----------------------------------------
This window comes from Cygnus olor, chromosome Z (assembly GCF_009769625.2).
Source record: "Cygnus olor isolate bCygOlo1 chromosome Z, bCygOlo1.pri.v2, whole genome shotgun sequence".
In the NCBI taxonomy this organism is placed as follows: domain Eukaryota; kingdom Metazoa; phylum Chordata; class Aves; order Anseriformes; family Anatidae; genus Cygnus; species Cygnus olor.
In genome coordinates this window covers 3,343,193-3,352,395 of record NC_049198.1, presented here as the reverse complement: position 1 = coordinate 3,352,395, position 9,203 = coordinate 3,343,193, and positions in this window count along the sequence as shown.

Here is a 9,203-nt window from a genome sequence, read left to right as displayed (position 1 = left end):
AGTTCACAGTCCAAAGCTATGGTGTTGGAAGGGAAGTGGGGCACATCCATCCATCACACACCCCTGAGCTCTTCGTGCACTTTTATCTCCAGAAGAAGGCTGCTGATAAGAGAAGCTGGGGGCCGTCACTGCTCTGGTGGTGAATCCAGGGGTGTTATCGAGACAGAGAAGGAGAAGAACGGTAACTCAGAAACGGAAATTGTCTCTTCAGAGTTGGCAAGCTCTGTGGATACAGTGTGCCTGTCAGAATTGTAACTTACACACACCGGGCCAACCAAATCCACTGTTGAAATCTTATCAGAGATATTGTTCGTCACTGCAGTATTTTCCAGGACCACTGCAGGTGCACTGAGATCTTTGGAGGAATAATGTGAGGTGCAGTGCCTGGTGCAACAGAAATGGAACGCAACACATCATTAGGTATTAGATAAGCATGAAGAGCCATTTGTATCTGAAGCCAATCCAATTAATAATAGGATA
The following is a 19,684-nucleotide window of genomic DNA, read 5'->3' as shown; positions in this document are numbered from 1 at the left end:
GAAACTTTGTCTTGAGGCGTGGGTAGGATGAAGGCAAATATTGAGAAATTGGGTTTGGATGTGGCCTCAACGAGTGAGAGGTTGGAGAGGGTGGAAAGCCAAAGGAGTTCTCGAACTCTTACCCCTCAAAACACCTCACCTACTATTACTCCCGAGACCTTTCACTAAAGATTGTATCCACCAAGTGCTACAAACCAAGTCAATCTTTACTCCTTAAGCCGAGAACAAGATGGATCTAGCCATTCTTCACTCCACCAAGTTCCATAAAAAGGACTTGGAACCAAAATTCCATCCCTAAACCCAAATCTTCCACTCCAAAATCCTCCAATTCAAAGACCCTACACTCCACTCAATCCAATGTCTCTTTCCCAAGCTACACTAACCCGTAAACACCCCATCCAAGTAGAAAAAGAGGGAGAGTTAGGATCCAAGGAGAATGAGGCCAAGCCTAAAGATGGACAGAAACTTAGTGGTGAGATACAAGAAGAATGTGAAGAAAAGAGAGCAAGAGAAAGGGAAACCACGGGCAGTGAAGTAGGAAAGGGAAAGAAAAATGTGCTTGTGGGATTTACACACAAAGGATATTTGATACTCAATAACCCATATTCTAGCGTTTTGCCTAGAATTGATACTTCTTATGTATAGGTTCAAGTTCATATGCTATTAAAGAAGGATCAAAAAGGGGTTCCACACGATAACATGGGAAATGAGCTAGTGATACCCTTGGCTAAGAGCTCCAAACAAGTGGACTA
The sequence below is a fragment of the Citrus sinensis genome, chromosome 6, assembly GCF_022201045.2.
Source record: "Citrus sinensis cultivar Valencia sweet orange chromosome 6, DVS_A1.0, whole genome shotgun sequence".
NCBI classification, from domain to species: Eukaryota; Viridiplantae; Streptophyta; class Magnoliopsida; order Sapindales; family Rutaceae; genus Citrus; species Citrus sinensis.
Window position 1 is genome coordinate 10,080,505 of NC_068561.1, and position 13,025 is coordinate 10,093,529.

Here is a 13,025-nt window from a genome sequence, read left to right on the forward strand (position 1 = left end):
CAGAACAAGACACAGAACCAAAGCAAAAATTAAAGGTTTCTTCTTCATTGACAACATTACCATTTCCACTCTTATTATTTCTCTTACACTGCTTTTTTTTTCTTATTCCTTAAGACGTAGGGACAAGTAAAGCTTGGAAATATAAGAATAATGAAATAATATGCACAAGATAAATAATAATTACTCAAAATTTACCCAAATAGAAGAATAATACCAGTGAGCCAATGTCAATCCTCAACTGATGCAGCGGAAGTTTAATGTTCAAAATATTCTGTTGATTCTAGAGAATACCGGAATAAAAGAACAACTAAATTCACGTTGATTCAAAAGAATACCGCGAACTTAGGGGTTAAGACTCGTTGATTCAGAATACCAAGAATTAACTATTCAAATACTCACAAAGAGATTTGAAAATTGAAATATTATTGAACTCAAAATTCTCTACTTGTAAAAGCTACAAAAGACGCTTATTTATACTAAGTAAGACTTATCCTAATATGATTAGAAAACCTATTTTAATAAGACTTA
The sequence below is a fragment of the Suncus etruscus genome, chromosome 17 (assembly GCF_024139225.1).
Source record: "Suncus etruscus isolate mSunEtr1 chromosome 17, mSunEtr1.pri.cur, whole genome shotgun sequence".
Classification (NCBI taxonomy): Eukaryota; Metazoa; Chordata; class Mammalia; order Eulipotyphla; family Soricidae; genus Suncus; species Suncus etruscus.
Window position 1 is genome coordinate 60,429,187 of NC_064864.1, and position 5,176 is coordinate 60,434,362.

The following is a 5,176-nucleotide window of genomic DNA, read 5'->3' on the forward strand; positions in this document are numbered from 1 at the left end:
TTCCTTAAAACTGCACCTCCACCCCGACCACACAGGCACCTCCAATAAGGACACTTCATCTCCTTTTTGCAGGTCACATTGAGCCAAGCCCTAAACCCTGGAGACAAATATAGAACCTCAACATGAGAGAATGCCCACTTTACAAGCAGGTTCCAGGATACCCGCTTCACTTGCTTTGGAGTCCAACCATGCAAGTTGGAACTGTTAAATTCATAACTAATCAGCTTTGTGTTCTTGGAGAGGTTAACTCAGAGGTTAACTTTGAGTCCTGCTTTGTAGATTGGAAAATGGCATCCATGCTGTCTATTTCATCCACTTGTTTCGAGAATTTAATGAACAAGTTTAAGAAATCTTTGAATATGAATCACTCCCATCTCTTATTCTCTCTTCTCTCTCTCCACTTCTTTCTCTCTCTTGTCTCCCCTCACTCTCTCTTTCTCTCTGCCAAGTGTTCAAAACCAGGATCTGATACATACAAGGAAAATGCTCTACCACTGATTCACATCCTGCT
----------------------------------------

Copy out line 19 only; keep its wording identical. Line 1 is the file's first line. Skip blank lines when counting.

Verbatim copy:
The following is a 5,176-nucleotide window of genomic DNA, read 5'->3' on the forward strand; positions in this document are numbered from 1 at the left end: